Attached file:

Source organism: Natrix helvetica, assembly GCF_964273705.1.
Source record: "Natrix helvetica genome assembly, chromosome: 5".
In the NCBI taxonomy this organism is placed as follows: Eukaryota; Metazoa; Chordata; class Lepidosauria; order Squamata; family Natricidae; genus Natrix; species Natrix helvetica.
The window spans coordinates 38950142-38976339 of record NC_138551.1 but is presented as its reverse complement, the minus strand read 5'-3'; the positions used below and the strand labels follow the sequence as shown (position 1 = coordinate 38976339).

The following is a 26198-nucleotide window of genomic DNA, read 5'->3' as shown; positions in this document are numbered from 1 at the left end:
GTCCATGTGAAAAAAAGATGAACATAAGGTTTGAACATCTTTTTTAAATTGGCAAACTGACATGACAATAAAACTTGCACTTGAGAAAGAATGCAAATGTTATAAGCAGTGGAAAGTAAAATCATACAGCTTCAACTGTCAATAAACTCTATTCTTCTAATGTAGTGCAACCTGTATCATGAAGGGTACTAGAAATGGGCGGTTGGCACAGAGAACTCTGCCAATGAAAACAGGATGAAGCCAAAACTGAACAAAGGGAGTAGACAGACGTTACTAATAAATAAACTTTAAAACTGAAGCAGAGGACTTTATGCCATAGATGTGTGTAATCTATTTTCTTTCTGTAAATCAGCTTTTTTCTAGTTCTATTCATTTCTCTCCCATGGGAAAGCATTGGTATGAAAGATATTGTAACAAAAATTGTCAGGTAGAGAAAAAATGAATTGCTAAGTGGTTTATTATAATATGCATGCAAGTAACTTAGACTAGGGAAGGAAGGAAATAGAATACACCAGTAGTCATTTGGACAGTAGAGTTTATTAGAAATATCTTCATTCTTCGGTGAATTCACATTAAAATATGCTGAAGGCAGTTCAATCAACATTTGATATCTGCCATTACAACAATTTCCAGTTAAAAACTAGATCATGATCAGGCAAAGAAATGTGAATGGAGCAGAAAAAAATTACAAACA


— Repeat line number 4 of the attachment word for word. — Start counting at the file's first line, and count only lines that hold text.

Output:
The window spans coordinates 38950142-38976339 of record NC_138551.1 but is presented as its reverse complement, the minus strand read 5'-3'; the positions used below and the strand labels follow the sequence as shown (position 1 = coordinate 38976339).